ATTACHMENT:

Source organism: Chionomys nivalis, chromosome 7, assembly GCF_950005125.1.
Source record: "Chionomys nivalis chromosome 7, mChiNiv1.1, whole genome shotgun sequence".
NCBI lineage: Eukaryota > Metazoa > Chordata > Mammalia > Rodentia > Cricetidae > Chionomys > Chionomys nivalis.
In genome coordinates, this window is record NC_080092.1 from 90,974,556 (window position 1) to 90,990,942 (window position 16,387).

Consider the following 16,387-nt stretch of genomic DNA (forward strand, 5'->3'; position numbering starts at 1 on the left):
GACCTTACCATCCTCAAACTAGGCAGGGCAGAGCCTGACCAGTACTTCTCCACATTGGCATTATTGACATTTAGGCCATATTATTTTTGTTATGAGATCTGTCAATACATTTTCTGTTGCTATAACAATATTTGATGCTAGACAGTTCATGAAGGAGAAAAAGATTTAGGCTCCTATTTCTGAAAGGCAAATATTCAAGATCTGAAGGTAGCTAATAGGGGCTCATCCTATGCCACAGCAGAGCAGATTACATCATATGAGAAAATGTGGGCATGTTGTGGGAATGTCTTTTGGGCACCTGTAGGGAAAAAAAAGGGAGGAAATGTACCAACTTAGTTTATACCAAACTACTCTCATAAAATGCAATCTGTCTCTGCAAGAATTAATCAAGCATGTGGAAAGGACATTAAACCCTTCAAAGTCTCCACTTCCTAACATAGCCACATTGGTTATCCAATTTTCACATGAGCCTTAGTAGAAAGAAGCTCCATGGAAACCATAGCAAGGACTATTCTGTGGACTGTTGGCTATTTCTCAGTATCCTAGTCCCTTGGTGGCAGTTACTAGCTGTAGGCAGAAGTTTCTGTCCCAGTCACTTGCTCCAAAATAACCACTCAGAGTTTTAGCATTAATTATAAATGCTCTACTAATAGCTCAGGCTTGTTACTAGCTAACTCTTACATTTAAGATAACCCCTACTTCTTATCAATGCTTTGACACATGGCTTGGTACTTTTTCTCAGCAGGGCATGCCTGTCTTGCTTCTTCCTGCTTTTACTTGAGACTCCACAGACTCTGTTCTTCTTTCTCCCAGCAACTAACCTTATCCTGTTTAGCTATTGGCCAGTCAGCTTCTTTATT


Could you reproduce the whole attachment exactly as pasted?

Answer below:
Source organism: Chionomys nivalis, chromosome 7, assembly GCF_950005125.1.
Source record: "Chionomys nivalis chromosome 7, mChiNiv1.1, whole genome shotgun sequence".
NCBI lineage: Eukaryota > Metazoa > Chordata > Mammalia > Rodentia > Cricetidae > Chionomys > Chionomys nivalis.
In genome coordinates, this window is record NC_080092.1 from 90,974,556 (window position 1) to 90,990,942 (window position 16,387).

Consider the following 16,387-nt stretch of genomic DNA (forward strand, 5'->3'; position numbering starts at 1 on the left):
GACCTTACCATCCTCAAACTAGGCAGGGCAGAGCCTGACCAGTACTTCTCCACATTGGCATTATTGACATTTAGGCCATATTATTTTTGTTATGAGATCTGTCAATACATTTTCTGTTGCTATAACAATATTTGATGCTAGACAGTTCATGAAGGAGAAAAAGATTTAGGCTCCTATTTCTGAAAGGCAAATATTCAAGATCTGAAGGTAGCTAATAGGGGCTCATCCTATGCCACAGCAGAGCAGATTACATCATATGAGAAAATGTGGGCATGTTGTGGGAATGTCTTTTGGGCACCTGTAGGGAAAAAAAAGGGAGGAAATGTACCAACTTAGTTTATACCAAACTACTCTCATAAAATGCAATCTGTCTCTGCAAGAATTAATCAAGCATGTGGAAAGGACATTAAACCCTTCAAAGTCTCCACTTCCTAACATAGCCACATTGGTTATCCAATTTTCACATGAGCCTTAGTAGAAAGAAGCTCCATGGAAACCATAGCAAGGACTATTCTGTGGACTGTTGGCTATTTCTCAGTATCCTAGTCCCTTGGTGGCAGTTACTAGCTGTAGGCAGAAGTTTCTGTCCCAGTCACTTGCTCCAAAATAACCACTCAGAGTTTTAGCATTAATTATAAATGCTCTACTAATAGCTCAGGCTTGTTACTAGCTAACTCTTACATTTAAGATAACCCCTACTTCTTATCAATGCTTTGACACATGGCTTGGTACTTTTTCTCAGCAGGGCATGCCTGTCTTGCTTCTTCCTGCTTTTACTTGAGACTCCACAGACTCTGTTCTTCTTTCTCCCAGCAACTAACCTTATCCTGTTTAGCTATTGGCCAGTCAGCTTCTTTATT